Current Reviews


Superman #650

Posted: Friday, March 24, 2006
By: Michael Bailey

Writers: Geoff Johns and Kurt Busiek
Artist: Pete Woods

"Up, Up and Away Part 1: Mortal Men"

Publisher: DC Comics

Plot: It's One Year Later and in that time Superman has been missing from the skies of Metropolis. Clark Kent though is going strong, having spent the last year reestablishing himself as one of the Daily Planet's leading reporters. He and Lois cover the acquittal of Lex Luthor, who despite beating the charges leveled against him has fallen from grace in the eyes of the people of Metropolis. When a new Kryptonite Man appears, Clark summons Supergirl to take care of the villain. Afterwards, Clark is threatened by Lex Luthor and without his powers is beaten by Luthor and his men.

Commentary: This first chapter in the eight part "Up, Up and Away" hit all of the beats it should have to kick start the next era of the Man of Steel. A quick recap of his origin, Clark Kent on the job, the supporting cast gets to shine, Lex Luthor's back, a new villain is introduced, and there is a neat little fight towards the end of the issue. What made this issue work so well is that Busiek and Johns took those elements, which could easily be considered clichés, and created a story that was so character driven that you almost didn't notice them.

I mean here is a comic that is supposed to launch the new adventures of Superman, and the Man of Steel isn't even in it aside from the movie that Lois and Clark went to see in the park.

The thing is, I didn't mind. If anything, I was glad to see Clark get some serious screen time. The Superman books had focused so much time and energy on Superman that the Clark Kent aspect was largely ignored. This bothered me because one of the reasons I became a regular reader of Superman was John Byrne and Marv Wolfman's take on Clark. To me, Clark is essential, and I have always been in the "Clark is the real guy and Superman is the disguise" camp. One of the things Lois and Clark: The New Adventures of Superman (though by season four are they really "new adventures" anymore?) got right was the episode from the second season where Dean Cain, as Clark, says something to the effect of, "Superman is what I can do. Clark is who I am." Clark should be every bit as important as Superman, and this issue certainly proved that. Johns and Busiek did a terrific job of reestablishing him as reporter who is respected by his audience and peers. They also showed that Clark on the beat can be entertaining if done right.

Clark wasn't the only highlight. Lois was written well, as were Perry White and Jimmy Olsen. Lois seems to be the hardest for some writers to deal with, but even though she wasn't a huge part of the story, I thought that Busiek and Johns nailed the Lois and Clark relationship. Lex Luthor was another treat. Lex seems to be in a bit of a predicament. His lawyers got him out of legal trouble, but he has lost face with the people of Metropolis. This puts him into an interesting position, and one that has a lot of potential. It's nice to have Lex back in the books, especially with the way Geoff and Kurt are handling him.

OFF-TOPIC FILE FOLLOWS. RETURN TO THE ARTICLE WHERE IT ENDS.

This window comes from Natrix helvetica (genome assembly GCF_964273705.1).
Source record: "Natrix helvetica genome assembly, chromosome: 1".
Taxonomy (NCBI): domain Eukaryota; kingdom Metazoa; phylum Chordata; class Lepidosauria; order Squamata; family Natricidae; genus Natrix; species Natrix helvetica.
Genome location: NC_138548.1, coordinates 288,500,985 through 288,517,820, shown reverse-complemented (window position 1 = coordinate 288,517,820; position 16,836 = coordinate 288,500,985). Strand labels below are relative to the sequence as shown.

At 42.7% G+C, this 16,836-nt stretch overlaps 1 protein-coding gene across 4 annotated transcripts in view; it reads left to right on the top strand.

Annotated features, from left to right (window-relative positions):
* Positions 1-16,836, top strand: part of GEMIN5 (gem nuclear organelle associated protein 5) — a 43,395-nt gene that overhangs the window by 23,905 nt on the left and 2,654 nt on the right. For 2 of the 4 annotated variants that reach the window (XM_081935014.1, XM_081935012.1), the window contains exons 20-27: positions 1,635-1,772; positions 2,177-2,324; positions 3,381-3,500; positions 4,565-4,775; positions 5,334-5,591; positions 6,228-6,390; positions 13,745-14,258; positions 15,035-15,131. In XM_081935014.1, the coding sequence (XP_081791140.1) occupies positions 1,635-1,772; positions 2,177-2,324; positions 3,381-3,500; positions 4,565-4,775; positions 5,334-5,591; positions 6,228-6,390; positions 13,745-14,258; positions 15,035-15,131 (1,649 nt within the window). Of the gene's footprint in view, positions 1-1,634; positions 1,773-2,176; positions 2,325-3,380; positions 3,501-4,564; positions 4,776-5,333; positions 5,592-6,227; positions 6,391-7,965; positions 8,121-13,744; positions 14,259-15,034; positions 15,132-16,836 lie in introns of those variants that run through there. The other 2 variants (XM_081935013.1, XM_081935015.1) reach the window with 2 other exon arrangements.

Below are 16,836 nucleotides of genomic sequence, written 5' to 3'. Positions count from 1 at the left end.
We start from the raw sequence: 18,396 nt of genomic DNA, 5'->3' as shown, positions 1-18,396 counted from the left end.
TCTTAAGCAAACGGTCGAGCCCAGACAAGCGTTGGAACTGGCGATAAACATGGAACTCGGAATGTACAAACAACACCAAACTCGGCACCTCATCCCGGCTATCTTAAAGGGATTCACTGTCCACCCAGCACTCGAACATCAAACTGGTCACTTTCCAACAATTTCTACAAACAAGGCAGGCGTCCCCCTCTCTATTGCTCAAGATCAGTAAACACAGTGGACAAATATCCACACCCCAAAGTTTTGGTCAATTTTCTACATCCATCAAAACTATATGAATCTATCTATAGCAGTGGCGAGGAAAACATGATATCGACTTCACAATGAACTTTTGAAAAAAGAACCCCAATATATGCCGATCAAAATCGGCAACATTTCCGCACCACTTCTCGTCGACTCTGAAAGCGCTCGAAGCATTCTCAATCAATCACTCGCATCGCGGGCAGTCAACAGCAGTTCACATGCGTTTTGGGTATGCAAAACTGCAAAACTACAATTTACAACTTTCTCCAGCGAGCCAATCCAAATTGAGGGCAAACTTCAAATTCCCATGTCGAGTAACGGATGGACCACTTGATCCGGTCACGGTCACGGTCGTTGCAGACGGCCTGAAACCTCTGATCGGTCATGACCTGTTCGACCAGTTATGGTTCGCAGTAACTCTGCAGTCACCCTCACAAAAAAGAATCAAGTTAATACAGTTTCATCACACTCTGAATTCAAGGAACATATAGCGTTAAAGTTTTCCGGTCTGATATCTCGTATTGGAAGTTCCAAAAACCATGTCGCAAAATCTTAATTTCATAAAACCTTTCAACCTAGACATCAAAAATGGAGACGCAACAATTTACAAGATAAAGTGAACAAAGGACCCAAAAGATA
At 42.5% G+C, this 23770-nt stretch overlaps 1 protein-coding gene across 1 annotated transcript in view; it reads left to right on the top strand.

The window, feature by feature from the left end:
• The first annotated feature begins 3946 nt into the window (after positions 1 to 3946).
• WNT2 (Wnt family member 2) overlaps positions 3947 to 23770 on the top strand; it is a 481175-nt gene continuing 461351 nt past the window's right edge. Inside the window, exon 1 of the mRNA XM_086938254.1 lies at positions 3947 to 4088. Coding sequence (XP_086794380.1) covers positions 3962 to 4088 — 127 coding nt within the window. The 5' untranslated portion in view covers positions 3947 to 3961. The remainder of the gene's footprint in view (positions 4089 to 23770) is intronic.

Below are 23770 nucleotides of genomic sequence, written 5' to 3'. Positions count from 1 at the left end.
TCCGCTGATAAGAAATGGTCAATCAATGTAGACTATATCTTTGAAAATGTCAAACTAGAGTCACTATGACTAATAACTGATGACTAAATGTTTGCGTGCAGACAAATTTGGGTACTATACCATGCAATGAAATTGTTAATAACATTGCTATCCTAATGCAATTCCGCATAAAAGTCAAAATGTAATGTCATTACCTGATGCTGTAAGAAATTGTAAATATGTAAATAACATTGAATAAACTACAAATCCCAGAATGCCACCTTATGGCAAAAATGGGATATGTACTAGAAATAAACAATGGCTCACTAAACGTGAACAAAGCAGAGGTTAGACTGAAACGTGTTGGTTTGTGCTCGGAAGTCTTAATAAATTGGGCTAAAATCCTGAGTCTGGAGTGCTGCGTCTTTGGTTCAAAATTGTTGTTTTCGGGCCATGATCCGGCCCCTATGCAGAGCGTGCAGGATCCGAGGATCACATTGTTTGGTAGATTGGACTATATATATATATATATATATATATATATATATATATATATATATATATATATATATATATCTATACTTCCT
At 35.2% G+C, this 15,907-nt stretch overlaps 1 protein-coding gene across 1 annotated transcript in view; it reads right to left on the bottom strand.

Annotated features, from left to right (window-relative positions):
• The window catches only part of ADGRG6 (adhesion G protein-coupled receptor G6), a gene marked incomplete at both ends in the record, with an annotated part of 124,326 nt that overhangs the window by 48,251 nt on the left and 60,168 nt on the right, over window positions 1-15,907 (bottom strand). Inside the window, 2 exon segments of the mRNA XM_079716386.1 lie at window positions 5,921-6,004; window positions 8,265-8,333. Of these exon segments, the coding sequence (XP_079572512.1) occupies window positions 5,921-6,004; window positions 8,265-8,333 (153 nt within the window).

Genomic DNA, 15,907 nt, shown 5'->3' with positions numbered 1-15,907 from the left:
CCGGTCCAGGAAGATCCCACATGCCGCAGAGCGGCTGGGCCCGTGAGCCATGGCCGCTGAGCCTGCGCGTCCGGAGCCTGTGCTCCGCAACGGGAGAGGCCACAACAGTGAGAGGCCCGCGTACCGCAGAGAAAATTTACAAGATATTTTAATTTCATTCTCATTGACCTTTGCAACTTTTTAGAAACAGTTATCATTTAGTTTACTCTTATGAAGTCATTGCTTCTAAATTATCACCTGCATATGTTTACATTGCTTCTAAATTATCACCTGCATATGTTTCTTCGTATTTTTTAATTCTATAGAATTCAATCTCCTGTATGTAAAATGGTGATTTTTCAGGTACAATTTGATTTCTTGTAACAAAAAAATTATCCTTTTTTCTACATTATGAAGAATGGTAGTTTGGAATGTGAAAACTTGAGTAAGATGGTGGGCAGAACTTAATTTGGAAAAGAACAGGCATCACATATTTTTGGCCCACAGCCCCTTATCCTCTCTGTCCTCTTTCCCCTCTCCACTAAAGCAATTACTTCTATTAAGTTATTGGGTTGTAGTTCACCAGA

Then there was the new Kryptonite Man. His origin may have been a bit retro but he worked nonetheless. You knew right away this guy was going to be trouble. Look at his outfit. It glows. Anytime a normal person is wearing a funky outfit, especially one that has its own illumination, and acts like a jerk and deals with radiation (especially Kryptonite radiation) you know that guy is headed for a bad turn. The fight with Supergirl was a little too short, but the fake out of Clark ducking into the alley and activating the signal watch made up for that.

The ending, though, was what really hooked me. From some not so subtle clues, I got the sense that Clark had lost his powers, but to receive such a beat down from Lex Luthor and thugs was a great way to reveal that fact. Not only did it show that Lex Luthor was back as the villain, but it also demonstrated that Clark is still going to fight the never ending battle even without his abilities. I also liked the fact that Clark's stories were one of the main reasons the public turned against Lex. It adds a new wrinkle to the relationship between the two and makes Clark just as much of a threat to Luthor as Superman.

And what was up with that crystal that Luthor had? For those interested, the Kryptonian language on the crystal reads "Doomsday," which doesn't bode well and probably has a lot to do with the thing that crashed to Earth at the beginning of the issue.

But that could just be me.

I do find it a tad coincidental that Superman is most likely going to return a few months into the story right about the time Superman Returns comes out in June. It may just be happenstance but even if the timing is intentional, this isn't a bad thing. By making the series somewhat accessible to those who see the movie and may want to check out the comic, DC may hook some new readers, which is something I really can't argue with. In any case, with all of the media attention surrounding Superman lately, this creative team was one of the best they could have gone with.

In The End: "Up, Up and Away" is off to a fine start, and I get the feeling that this might be one of the best Superman stories in quite some time. Pete Woods did a fantastic job with the art, and I really dug the Dodsons' cover. As a long time reader, I was truly satisfied with this book and think that if you're one of those people who have been sitting on the fence in regards to buying a Superman comic, this is definitely the one to start with.

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